Each year, Mulholland’s corral handles 300 to 500 horses and burros - mostly horses - that have been removed from federal land throughout the West to keep herds from getting too large. Before the horses are offered to the public, they receive veterinary care and numerous shots whose cost easily offsets the adoption fee.
There even are rules requiring adopters to have more substantial trailers than they might need to haul a domestic horse.
The Hays family of Bayview, Idaho, almost had to give up its mustangs when its two borrowed trailers failed to pass muster. Someone heading the same direction with a more substantial trailer came to the rescue.
Nathan and Patti Hays and their children, Nathan and Harry, were first-time adopters who had spent the previous month and a half building a corral. They want to establish a pack train for mountain outings.
“I want something that’s surefooted, and these guys are surefooted,” the elder Nathan Hays said. He also hopes wild horses will be good at avoiding bears.
Like most adopters, the Hayses have experience with animals. He is a falconer and she used to compete in dressage (horse talk for showmanship) and jumping events - but never with a mustang.
While a domestic horse may stand 14 to 16 hands (horse talk for 4 inches), the average height among the Shwave mustangs was 13 to 14 hands.
Mulholland said the Shwave area typically produces small horses, but he and other veteran horsemen predicted the younger mustangs would grow considerably with a better diet.
Preferences varied widely among the adopters, but a consensus favored a certain 3-year-old strawberry roan mare as the prettiest of the lot.
“Her head is nice,” retired school maintenance supervisor Red Stidman of Ephrata, Wash., said. “Her whole body is just put together nice, and her disposition seems to be pretty nice with the rest of the horses.”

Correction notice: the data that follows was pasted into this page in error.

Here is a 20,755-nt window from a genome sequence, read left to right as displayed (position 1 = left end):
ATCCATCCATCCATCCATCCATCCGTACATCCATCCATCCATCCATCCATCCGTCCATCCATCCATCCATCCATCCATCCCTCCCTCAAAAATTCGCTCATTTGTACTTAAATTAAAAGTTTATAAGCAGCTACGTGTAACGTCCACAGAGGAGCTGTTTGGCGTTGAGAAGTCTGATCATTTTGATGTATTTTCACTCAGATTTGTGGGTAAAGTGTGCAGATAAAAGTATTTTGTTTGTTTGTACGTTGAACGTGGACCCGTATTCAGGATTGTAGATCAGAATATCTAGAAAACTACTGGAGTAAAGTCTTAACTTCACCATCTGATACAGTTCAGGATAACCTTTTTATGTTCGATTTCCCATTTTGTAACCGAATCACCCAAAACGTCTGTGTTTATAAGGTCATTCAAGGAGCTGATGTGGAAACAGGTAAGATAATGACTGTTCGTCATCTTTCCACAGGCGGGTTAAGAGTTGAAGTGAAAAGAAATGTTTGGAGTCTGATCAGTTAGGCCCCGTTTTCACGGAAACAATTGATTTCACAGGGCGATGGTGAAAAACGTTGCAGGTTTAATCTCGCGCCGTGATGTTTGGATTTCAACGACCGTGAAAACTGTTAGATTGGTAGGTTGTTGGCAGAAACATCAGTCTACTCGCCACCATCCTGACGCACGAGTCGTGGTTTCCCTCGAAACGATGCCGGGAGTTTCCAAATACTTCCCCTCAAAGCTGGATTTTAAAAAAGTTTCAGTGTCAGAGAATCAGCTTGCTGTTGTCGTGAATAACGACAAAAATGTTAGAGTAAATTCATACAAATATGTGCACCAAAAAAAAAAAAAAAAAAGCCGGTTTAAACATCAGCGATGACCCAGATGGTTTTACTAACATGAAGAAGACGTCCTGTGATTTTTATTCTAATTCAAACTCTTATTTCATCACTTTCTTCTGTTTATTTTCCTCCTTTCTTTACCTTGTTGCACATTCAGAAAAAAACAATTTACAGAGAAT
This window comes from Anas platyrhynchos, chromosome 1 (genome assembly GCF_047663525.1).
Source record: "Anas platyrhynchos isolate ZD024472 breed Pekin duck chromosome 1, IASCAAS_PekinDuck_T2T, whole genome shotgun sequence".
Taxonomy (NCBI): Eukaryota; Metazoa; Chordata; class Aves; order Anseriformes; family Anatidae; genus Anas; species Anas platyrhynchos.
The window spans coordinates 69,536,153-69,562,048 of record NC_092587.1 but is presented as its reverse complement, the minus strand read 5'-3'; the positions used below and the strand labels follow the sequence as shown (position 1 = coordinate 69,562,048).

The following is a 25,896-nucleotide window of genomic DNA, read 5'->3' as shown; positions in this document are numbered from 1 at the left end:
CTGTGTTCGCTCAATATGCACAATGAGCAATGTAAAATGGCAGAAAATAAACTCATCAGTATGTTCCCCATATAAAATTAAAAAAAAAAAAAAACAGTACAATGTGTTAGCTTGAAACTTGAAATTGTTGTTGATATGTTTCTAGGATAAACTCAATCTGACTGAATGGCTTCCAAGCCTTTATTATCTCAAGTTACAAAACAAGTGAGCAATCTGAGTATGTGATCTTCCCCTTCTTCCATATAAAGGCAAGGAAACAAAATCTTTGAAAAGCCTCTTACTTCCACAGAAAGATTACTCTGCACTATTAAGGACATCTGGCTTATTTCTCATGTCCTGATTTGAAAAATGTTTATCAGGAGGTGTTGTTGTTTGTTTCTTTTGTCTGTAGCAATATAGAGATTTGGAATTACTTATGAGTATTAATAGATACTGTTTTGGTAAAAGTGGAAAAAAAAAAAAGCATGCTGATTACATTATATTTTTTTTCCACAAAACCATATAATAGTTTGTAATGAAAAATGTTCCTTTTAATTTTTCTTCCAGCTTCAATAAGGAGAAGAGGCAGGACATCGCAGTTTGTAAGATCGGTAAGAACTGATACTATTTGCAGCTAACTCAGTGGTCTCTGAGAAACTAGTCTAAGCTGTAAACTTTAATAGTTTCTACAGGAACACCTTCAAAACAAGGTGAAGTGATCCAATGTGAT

If most people were right about her being pregnant, she offered a two-for-one bargain.
So there was a murmur of approval Saturday morning when Stidman’s name was the first to be drawn from a box and he chose the roan. Stidman’s 16-year-old grandson, Jeff Wentworth, shouted for joy because he wanted the horse.
“She’s a real pretty filly,” Mulholland said, but his personal pick would have been a 5-year-old roan stud. “I just think he’d make a good little cow horse. He’s small, but he’d be tough.”
The stud also caught the eye of Hap Wyse, who was the first horseshoer at the Yakima Meadows racetrack and who has worked with mustangs and other horses for most of his 66 years. He won the fourth draw and snagged his new trail-riding horse after others had passed over it.
Most people want a younger, easier-to-train horse, but veteran trainers look for a horse that’s ready to work, Mulholland said.
Some winners in the adoption lottery walked away empty-handed after being beaten to their choices by others. Two horses were left after 10-year-old Nathan Hays had pulled the last name from a box. A second drawing found homes for those animals, too.
A 3-year-old bay stud was the last to be adopted.
“I think, after he’s gelded and worked, I can make a pack horse out of him and probably ride him, too,” said Jerry Pennington of Wenatchee. “No bigger than he is, he probably can’t eat as much as the rest of ‘em.”